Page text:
2000.    Estonia  ratified  a  free  trade  agreement  with  the  EU  in  July.

Estonia  joined  the  United  Nations  on  September  18,  1991,  and  is  a
signatory  to  a  number  of  UN  organizations  and  other  international
agreements.    It  also  is  a  member  of  the  Conference  on  Security  and
Cooperation  in  Europe,  Partnership  for  Peace,  the  North  Atlantic
Cooperation  Council,  and  the  Council  of  Europe.    Estonia  is
unaffiliated  directly  with  any  political  alliance  but  welcomes  further
cooperation  and  integration  with  NATO,  the  EU,  and  other  Western
organizations.    Estonia  maintains  embassies  in  the  United  States,
Sweden,  Finland,  Denmark,  Germany,  Belgium,  the  United  Kingdom,  France,
and  Russia.    It  operates  missions  in  Lithuania,  Latvia,  to  the  United
Nations,  and  has  a  consulate  general  in  Toronto,  Canada.    Honorary
consuls  are  located  in  Austria,  Switzerland,  Australia,  and  Seattle.

The  United  States  established  diplomatic  relations  with  Estonia  on  July
28,  1922.    U.S.  representation  accredited  to  Estonia  served  from  the
U.S.  legation  in  Riga,  Latvia,  until  June  30,  1930,  when  a  legation  was
established  with  a  non-resident  minister.    The  Soviet  invasion  forced
the  closure  of  the  legation  in  Tallinn  on  September  5,  1940,  but
Estonian  representation  in  the  United  States  has  continued
uninterrupted  for  more  than  70  years.    The  U.S.  never  recognized  the
forcible  incorporation  of  Estonia  into  the  U.S.S.R.  and  views  the
present  Government  of  Estonia  as  a  legal  continuation  of  the  interwar
republic.    Estonia  has  enjoyed  most-favored-nation  (MFN)  treatment  with
the  U.S.  since  December  1991.    In  1991-92,  it  received  approximately  $6
million  annually  in  humanitarian  and  medical  aid,  technical  assistance,
and  professional  training  and  about  $38  million  in  feed  grain  credits
from  the  U.S.  since  1991.    In  1993,  Estonian  trade  with  the  United
States  amounted  to  $20  million  in  exports  and  $54  million  in  imports,
the  latter  being  mainly  agricultural  commodities  under  concessional
programs.    U.S.  investment,  consisting  of  about  145  firms,  makes  up  $20
million  of  $185  million  in  foreign  investment  in  Estonia.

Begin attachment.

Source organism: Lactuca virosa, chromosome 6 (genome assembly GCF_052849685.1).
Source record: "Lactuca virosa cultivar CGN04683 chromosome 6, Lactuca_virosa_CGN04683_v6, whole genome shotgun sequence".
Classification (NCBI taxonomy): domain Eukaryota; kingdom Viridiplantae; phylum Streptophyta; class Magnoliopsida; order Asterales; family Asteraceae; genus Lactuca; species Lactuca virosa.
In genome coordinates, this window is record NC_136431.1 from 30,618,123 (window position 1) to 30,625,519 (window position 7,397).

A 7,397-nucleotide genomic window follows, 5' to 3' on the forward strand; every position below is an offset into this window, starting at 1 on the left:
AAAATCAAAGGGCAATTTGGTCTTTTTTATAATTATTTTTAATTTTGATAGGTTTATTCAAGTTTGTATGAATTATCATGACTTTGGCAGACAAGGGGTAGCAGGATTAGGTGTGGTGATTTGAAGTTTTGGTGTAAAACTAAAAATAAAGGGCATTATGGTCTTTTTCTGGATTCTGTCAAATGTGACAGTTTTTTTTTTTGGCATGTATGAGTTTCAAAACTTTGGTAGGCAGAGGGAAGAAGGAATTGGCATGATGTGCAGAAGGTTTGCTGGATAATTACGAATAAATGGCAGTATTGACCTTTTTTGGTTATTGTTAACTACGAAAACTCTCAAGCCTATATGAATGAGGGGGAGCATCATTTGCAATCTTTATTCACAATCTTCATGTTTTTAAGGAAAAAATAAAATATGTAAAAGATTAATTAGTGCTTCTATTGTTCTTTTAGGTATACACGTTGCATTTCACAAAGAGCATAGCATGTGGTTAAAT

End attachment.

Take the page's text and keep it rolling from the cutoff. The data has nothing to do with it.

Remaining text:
Principal  U.S.  Embassy  Officials
Charge  d'affaires--Keith  Smith
Political  Officer--Elo-Kai  Ojamaa  
Economic  Officer--Ingrid  Kollist
Administrative  Officer--David  Buss  Consular  Officer--Robin  Haase
AID  Director--Adrian  deGraffenreid  
Public  Affairs  Officer--Victoria  Middleton

The  U.S.  embassy  in  Estonia  is  located  at  Kentmanni  20,  Tallinn  (tel.  



Customs:    Estonia  does  not  require  visas  for  American,  Canadian,  or
British  citizens.    Visitors  are  encouraged  to  register  at  the  U.S.
Embassy.    Hard  currency  exceeding  1,000  DM  ($630)  must  be  declared  upon
entry;  foreigners  need  not  declare  hard  currency  exports  less  than  this
sum  but  may  not  export  more  currency  than  that  declared  upon  arrival.  
Articles  with  a  total  value  of  less  than  5,000  kroons  ($380),  either
already  declared  or  purchased  in  Estonia,  are  duty-free  upon  departure.
  A  100%  export  duty  exists  on  items  of  greater  total  value,  and  10-100%
export  duties  can  be  levied  on  tobacco,  alcohol,  gasoline,  precious
metals  and  jewelry,  furs,  and  cultural  objects.

Climate  and  clothing:    Tallinn  and  the  coast  are  temperate,  with
pleasant,  cool  summers  and  damp  winters;  eastern  Estonia  is
continental,  with  warmer  summers  and  harsher  winters.

Health:    Medical  care  does  not  meet  Western  standards.    There  are
severe  shortages  of  basic  medical  supplies,  including  disposable
needles,  anesthetics,  and  antibiotics.    Raw  fruits  and  vegetables  are
safe  to  eat,  and  the  water  is  potable.    Heat  and  hot  water  are  readily

Transportation:    Several  international  airlines,  including  SAS,  Finnair